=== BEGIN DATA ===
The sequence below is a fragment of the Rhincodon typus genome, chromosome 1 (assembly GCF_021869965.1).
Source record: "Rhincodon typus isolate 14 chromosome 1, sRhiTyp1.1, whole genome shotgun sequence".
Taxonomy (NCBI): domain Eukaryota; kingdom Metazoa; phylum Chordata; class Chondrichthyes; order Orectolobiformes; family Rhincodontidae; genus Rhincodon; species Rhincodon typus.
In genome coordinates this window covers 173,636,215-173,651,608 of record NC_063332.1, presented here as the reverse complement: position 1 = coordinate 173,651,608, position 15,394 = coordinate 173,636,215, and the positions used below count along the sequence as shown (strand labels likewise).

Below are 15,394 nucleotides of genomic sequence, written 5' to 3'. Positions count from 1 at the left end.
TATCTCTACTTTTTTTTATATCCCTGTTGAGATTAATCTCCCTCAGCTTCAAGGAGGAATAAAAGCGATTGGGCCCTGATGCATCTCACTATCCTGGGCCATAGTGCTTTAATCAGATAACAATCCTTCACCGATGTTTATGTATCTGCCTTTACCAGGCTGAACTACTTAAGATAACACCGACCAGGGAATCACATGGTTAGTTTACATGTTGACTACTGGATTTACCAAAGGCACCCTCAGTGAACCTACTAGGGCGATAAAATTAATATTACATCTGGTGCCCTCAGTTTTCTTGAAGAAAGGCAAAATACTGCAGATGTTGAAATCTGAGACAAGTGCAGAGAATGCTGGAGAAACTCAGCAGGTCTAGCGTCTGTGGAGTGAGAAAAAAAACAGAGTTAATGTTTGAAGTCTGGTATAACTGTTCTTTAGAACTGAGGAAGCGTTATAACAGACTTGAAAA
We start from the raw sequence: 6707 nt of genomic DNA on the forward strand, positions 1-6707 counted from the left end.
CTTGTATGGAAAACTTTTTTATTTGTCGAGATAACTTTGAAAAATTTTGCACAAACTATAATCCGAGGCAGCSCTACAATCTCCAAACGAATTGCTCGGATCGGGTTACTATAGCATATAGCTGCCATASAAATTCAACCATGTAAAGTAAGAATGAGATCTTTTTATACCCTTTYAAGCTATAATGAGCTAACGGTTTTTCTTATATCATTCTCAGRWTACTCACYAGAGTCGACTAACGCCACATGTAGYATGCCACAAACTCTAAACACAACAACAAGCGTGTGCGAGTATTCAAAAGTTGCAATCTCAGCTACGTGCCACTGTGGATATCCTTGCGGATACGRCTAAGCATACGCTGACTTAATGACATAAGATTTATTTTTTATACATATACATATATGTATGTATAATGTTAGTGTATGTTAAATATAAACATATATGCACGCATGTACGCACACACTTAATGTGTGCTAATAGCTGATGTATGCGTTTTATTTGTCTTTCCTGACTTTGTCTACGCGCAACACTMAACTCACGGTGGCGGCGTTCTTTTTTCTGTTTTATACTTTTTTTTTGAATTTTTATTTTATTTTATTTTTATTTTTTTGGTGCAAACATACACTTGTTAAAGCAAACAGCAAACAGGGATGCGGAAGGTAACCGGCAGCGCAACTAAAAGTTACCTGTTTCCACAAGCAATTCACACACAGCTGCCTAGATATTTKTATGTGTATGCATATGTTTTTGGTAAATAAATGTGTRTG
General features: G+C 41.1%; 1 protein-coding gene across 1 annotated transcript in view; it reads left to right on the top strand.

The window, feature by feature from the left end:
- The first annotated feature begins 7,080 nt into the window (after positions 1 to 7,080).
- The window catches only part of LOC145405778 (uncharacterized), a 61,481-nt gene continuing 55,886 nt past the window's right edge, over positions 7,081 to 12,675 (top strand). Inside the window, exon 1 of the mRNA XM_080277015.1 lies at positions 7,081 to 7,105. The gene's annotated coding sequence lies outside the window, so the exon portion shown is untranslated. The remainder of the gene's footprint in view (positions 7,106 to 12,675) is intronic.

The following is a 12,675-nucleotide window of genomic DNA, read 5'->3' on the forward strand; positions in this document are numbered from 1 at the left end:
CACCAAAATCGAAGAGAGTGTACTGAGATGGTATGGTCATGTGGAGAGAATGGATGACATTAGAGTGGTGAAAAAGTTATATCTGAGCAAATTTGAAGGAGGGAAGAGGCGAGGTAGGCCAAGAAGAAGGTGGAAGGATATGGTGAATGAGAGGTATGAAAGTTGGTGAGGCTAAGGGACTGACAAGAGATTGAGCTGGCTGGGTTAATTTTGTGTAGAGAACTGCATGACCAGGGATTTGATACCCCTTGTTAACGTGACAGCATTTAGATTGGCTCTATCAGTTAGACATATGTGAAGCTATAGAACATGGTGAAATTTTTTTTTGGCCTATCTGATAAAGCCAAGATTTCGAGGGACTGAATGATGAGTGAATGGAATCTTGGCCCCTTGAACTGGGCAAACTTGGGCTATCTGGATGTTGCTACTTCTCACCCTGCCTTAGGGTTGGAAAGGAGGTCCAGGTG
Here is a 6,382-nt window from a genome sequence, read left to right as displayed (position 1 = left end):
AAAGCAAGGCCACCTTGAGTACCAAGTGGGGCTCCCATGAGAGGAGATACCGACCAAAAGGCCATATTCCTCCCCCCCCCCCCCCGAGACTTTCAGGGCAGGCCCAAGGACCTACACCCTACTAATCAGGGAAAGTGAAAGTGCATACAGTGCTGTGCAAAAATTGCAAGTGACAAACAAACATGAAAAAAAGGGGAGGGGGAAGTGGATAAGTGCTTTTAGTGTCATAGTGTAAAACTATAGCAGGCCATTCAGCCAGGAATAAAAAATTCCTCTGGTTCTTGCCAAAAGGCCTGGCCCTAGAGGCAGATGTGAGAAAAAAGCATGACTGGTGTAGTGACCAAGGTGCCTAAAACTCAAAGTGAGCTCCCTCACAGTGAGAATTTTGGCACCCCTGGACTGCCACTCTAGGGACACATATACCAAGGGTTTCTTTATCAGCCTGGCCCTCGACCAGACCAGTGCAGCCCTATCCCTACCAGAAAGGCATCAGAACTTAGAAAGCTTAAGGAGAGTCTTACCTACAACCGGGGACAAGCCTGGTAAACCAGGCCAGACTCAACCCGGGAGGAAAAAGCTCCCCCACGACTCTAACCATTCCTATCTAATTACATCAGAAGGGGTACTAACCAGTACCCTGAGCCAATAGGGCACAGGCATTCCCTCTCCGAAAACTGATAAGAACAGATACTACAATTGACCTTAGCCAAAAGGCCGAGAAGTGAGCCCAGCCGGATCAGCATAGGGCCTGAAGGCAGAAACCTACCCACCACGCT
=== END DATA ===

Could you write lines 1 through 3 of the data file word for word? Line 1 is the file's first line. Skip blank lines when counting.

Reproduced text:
The sequence below is a fragment of the Rhincodon typus genome, chromosome 1 (assembly GCF_021869965.1).
Source record: "Rhincodon typus isolate 14 chromosome 1, sRhiTyp1.1, whole genome shotgun sequence".
Taxonomy (NCBI): domain Eukaryota; kingdom Metazoa; phylum Chordata; class Chondrichthyes; order Orectolobiformes; family Rhincodontidae; genus Rhincodon; species Rhincodon typus.